The lord chancellor is seeking £22m from the sole director of a legal aid firm shut down by the Solicitors Regulation Authority in a High Court case expected to last 10 days.
London-headquartered Blavo & Co Solicitors, which had 18 offices across the country and employed 240 full-time staff, was shut down by the regulator in October 2015 and wound up the following month.
Representing the lord chancellor, Rachel Sleeman, head of chambers at London set Five Paper, told Mr Justice Pepperall in the Royal Courts of Justice yesterday that the lord chancellor is seeking £22m pursuant to guarantees and indemnities that Blavo provided under its legal aid contract.
The 'key date', Sleeman told the court, was 10 August 2015, when Legal Aid Agency staff attended the offices of Blavo & Co to inform the firm and John Blavo, director, that an official investigation had commenced into the firm's mental health claims. The investigation was triggered by an earlier request to see 49 files as part of a contract compliance audit.
Sleeman said HM Courts & Tribunals Service had no record of a representative of the firm attending in 23,173 claims. The firm was asked to provide all the files, but Sleeman told the court that the agency has received only 99 since August 2015.
The lord chancellor argues that Blavo's obligation is 'not merely assurity but as a primary obliger too'. The firm's failure to provide all of the requested files was a 'fundamental breach' of contract.
For John Blavo, Robert Bourne of London set Three Stone told the judge that the case is not about fraud or to determine whether there has been any misconduct by the firm.
Bourne said Blavo could not produce the files because 'he has no title to the files. The only person with title to the files, if that can rightly be said to exist, is the client and the firm, not Mr Blavo personally. After the intervention on 14 October 2015, the position changed quite starkly.' Bourne said the SRA intervention made it difficult to produce the files.
He said: 'The only question your lordship has to answer is: do the claimants have a valid claim against [Blavo & Co Solicitors]. If so, how is that claim brought home, if at all, against [John Blavo] in light of [the terms of the guarantee] ... It appears to me that the claimant cannot simply prove his claim against my client by proving his claim against [Blavo & Co Solicitors]. He must prove his claim independently against my client.'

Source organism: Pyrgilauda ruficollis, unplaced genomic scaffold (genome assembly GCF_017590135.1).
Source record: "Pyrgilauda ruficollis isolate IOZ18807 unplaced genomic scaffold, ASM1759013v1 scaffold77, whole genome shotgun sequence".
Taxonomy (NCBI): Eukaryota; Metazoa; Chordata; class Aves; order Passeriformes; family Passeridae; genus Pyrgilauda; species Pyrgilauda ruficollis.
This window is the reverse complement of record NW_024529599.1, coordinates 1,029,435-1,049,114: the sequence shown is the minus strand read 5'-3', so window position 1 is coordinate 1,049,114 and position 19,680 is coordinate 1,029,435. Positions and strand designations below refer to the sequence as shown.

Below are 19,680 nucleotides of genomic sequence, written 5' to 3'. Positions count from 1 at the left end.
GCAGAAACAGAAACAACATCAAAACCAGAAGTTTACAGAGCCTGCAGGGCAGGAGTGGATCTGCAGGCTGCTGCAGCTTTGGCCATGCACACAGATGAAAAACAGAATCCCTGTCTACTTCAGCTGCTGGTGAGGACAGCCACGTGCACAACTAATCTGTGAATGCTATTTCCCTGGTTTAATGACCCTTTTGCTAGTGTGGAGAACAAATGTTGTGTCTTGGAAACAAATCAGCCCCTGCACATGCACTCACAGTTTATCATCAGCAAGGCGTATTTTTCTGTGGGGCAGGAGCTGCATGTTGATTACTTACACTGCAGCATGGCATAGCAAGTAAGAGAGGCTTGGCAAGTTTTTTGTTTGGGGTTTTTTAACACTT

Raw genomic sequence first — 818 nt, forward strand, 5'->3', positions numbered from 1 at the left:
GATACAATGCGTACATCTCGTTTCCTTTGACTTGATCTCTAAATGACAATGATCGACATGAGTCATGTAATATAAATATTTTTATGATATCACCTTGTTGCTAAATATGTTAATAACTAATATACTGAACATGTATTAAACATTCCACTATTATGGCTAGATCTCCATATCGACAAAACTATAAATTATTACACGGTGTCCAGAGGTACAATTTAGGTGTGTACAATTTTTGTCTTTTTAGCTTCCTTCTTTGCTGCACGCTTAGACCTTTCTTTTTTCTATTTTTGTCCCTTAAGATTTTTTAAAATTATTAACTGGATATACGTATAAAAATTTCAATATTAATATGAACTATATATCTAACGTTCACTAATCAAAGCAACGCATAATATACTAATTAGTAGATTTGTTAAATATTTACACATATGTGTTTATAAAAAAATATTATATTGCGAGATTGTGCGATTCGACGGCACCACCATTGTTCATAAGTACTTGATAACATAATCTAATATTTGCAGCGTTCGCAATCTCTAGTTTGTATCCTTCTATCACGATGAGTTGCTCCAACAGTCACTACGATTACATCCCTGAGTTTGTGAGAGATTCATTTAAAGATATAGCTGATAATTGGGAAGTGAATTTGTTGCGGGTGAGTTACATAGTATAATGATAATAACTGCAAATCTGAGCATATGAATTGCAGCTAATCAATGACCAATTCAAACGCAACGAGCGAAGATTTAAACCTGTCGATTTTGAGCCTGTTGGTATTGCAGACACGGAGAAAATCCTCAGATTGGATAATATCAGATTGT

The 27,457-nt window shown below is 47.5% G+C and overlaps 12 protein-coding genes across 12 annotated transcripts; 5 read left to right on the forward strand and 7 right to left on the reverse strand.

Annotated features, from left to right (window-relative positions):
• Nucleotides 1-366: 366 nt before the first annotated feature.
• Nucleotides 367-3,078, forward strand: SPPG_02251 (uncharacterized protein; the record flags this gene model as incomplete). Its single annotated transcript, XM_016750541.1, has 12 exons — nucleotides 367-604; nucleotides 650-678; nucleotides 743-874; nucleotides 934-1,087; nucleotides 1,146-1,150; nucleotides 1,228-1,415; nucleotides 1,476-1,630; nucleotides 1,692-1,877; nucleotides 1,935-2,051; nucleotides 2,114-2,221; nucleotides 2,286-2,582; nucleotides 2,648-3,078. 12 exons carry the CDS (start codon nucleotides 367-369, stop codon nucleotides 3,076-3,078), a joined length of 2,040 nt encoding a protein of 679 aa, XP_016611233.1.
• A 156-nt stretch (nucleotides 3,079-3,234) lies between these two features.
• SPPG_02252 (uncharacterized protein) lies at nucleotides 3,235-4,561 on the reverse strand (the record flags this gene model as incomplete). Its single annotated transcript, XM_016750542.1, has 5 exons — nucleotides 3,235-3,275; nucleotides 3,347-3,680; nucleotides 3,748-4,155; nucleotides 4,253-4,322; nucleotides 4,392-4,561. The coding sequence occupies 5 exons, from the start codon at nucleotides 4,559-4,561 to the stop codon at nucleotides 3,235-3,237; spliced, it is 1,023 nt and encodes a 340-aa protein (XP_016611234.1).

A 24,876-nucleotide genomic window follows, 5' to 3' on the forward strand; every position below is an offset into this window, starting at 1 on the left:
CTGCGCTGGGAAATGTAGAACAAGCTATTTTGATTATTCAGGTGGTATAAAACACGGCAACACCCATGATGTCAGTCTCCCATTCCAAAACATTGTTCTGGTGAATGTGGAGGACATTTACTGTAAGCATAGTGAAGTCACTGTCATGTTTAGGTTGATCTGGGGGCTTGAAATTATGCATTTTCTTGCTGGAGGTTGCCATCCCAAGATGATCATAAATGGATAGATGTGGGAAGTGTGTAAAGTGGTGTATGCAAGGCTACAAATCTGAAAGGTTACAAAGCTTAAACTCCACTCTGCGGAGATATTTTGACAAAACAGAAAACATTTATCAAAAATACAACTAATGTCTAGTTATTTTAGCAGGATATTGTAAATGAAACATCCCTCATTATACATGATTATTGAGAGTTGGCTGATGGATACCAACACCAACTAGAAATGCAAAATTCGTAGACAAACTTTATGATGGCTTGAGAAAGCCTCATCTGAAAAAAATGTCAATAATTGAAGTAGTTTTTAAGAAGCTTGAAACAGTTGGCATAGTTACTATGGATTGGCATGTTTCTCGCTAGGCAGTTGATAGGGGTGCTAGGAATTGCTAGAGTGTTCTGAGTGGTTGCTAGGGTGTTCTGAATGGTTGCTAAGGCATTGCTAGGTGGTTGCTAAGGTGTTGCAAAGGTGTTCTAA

Bourne said the information requested by the agency, upon which the lord chancellor relied, was 'unreasonable within the time limits specified'. He said: 'Seven or eight people attended at 10.30am at those offices together with a team from the SRA, and my clients and staff of [Blavo & Co Solicitors] were subject to a series of interviews.' The firm was effectively asked, by close of business the following day, to take the necessary steps to satisfy the investigators of all the files, which was a 'grotesque request', Bourne said.
He said the agency's request, which subsequently required producing 1,000 files a week, was a 'momentous' task. 'It would effectively mean for a significant firm, a significant City firm, a West End firm, would have to withdraw from all litigation activity and probably a number of other departments, and engage solely in the hunt for files.' Bourne pointed out that the oldest files were the least likely to be in the office and most likely to be in storage or passed to fee-earners who had left the firm.
'One thousand files a week is impossible,' Bourne said, 'and that's the "kick off" in the way in which this was dealt with. Bourne said it would be his submission that 'by 10 August 2015 what was going to happen to this firm had already been decided. And it was [that] this firm was going to fail'.
Bourne said there had been a repudiatory breach of contract by the lord chancellor. The lord chancellor's claim that there had been a 'fundamental breach' of the firm's contract was wrong.
Bourne stressed that Blavo 'does not concede or believe that there was any substantial irregularity in his firm. He was not aware of any substantial irregularity in his firm. So far as he was aware and believes and remains convinced, these files are genuine files of genuine mental health tribunal hearings that took place'.
At the start of the hearing, Mr Justice Pepperall granted an application by the lord chancellor to amend the particulars of his claim, which was £22,732,521.38p when it was originally issued. It has been amended and reduced by approximately £235,000.
The Gazette has challenged a claim that some parts of the hearing might need to be held in private. Sleeman told the court that, as a result of previous reporting restrictions, parts of the current hearing that may need to be heard in private are likely to relate to files containing extracts from client files. Mr Justice Pepperall told the court that it might be possible to anonymise client details rather than exclude the public and the press.
The hearing continues.